We might live in an increasingly digital world but event flyer and record sleeve design are in equally rude health. Browsing Spotify or iTunes, reducing album artwork to a mere thumbnail obviously has its impact, but for people buying physical music, in particular vinyl, the accompanying visual element often proves the determining factor on whether you’ll give it a listen. The same applies to event artwork – I can’t tell you how many times I’ve skipped over an event listing because the design didn’t quite line up to what I commonly associate with my taste in nightlife. In short, it’s fairly easy to ascertain whether something’s catering to your tastes with a sideways glance at the aesthetics on show.
Before the advent of social media, visual collateral attached to musical endeavours seemed to be valued on similar terms, but today, it does feel somewhat under-appreciated. In response, we’ve been taking the time to celebrate some of our favourite designers plying their trade in 2018. More than likely to be lauded as visual artefacts in the not-so-distant future, here’s the third instalment…
Incorporating elements of the found imagery and photocopy aesthetic mainly seen in older zines or ’80s-style corporate design in his use of typography, Parks Perdue’s output evokes a feeling of vicarious nostalgia that is all too common in modern flyer design – after all, how many times has that zine aesthetic been appropriated to death by people who have likely never laid their hands on the source of their inspiration? The thing is, despite his young age, the 22-year-old has been injecting a new vitality into those well-worn design tropes.
Laying garish, often neon, colourways over dark backgrounds, Perdue’s work is undeniably tongue-in-cheek, combining things like religious iconography or neo-classicism with an absurdist approach. Never failing to grab your attention, his online portfolio features work for labels like Origin Peoples and Tram Planet Records alongside his own endeavours, namely his production alias, Intimacy, and label, DM Hardware.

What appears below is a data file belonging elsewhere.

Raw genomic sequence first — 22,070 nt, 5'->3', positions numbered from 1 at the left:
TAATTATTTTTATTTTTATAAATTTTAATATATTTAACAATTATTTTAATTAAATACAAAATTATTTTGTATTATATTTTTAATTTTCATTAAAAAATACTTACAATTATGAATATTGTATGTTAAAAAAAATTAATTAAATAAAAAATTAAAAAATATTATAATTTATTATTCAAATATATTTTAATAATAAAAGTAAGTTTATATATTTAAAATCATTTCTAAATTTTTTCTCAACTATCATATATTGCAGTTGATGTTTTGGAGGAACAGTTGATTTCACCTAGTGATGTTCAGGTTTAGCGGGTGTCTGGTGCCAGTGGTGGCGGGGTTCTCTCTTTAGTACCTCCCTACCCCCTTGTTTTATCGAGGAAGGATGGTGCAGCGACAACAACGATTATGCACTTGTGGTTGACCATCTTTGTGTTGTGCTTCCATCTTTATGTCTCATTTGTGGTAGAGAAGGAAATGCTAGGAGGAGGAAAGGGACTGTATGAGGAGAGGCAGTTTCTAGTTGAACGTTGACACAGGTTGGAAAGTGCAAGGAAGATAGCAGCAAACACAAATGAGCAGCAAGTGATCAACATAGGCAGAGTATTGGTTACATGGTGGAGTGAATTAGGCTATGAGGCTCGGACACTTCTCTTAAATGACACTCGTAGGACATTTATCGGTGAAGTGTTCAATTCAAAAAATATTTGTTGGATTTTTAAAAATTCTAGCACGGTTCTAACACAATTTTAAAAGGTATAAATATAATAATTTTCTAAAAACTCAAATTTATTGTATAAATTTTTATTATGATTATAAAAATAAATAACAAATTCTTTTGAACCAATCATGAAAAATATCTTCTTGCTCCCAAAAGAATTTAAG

As far as originality goes, 12th Isle crew member and Firecracker Recordings affiliate Al White stands head and shoulders above most. His designs are somewhat crude and primitive, but also wonderfully psychedelic and engrossing – there’s no mistaking his work for anyone else’s.
Blurring the line between commonplace objects and surrealism, the screen-printing techniques used render almost uncanny results. From the record sleeves sheathing music often as outlandish as the designs they bear to the flyers he’s done for parties like Disco Ma Non Troppo, there’s a rawness to Glasgow-based artist’s work, but it also allows its viewer to lose themselves a bit, should they choose to.
Matthew Miller is a painter and practitioner of mixed media techniques, and while he doesn’t have too much featured on his portfolio in the way of design work linked to music, we really love what he’s produced for London-based party and record label Let’s Go Swimming. With no two quite the same, the striking use of colour, intelligent use of space and collagist approach have given us some of the freshest flyers seen in recent memory. Combining elements of photography and digital design with his painterly brush strokes, we look forward to seeing what he serves up next.